The binary logistic regressions model was applied to see for an association between the dependent variable and every independent variable. According to the finding, age, sex, professional work experience, habit of doing physical exercise, work place social environment, job satisfaction, work posture, enough teachers in the school, use of teaching aid devices and ergonomics training had an association with LBP. In order to look for confounding factors, multivariable logistic regression analysis was employed. According to this analysis, only six variables were found to be significantly associated with LBP: age, sex, work place social environment, work posture, enough teachers in the school and ergonomic training. Other variables like use of teaching aid devices, job satisfaction, habit of doing physical exercise and professional work experience lost their association during the multivariable logistic regression model (Table 2).

Table 2: Association of variables with low back pain among teachers working at governmental primary schools in Addis Ababa, Ethiopia, March 31, 2016 to April 10, 2016 (N=771).


Note: NB COR and AOR written in bold indicates statistical significance or P value < 0.05


This study disclosed the prevalence of low back pain and its associated risk factors of governmental primary school teachers in Addis Ababa, Ethiopia. The prevalence was 44%. Age, sex, work place social environment, work posture, enough teachers in the school and ergonomic training were found to be associated with the occurrence of low back pain. The prevalence of LBP in our study (44%), was more of less similar with the same studies conducted in China (45.6%) [19], Brazil (41.1%) [3] and Malaysia (40.4%) [2]. It also lays in the range of one-year prevalence of LBP among Africans (14%-72%) [6]. However, it is lower when compared to studies in Botswana and Gondar (57.5%) and (55.7%) respectively [15,10] and higher when compared to the global annual prevalence of back pain (31%) [9]. In this study an increase in low back pain with age was observed. Teachers who were above 40 years were five times more likely to develop LBP when compared to those who were less than 30 years old [ AOR: 4.895, 95% CI: (2.215, 10.820)].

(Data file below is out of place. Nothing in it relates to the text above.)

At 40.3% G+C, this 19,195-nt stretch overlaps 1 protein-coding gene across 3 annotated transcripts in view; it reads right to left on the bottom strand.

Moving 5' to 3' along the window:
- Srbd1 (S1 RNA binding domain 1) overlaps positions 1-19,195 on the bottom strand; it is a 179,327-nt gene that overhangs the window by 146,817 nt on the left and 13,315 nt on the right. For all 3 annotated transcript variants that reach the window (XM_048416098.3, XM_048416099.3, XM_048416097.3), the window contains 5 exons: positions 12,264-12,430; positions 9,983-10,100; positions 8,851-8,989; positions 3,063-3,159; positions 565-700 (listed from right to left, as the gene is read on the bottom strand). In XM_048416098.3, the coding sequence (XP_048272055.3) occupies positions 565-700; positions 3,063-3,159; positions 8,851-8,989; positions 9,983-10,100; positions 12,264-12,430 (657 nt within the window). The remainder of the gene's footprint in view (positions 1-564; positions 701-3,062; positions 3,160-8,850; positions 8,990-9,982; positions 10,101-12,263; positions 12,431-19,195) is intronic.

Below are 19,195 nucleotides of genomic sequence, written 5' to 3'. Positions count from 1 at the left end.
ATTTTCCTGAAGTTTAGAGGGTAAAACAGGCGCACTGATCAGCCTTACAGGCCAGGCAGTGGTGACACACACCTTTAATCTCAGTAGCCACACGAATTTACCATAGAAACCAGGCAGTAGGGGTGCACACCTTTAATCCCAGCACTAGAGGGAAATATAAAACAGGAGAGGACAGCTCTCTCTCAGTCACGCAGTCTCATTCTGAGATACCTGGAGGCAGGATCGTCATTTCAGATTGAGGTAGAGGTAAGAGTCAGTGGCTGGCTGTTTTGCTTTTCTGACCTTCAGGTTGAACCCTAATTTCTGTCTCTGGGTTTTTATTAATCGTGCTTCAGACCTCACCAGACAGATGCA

Whereas, teachers in the age group of 31 to 40 years were two times more likely to develop LBP when compared to those who were less than 30 years old [ AOR: 1.960, 95% CI: (1.119, 3.436)]. Similar association was revealed by other studies [15,16]. Work- related links and increased risk for enduring diseases with age might influence the prevalence of LBP together with decline of healing ability. Degeneration in muscle mass and diminishing of cartilage between joints as the age advances could also contribute. Female teachers were 1.5 times more likely to develop LBP than male teachers [AOR=1.547, 95%CI (1.037, 2.308)]. Other studies also suggested that there is a positive association between female sex and LBP [10,13,15,16,20]. Though the main reason is not clear, it could be because of their life style variation and anatomical differences. The reason that males had shown to practice regular physical exercise than females could be another explanation even though habit of doing physical exercise didn't show a significant association with LBP in this study.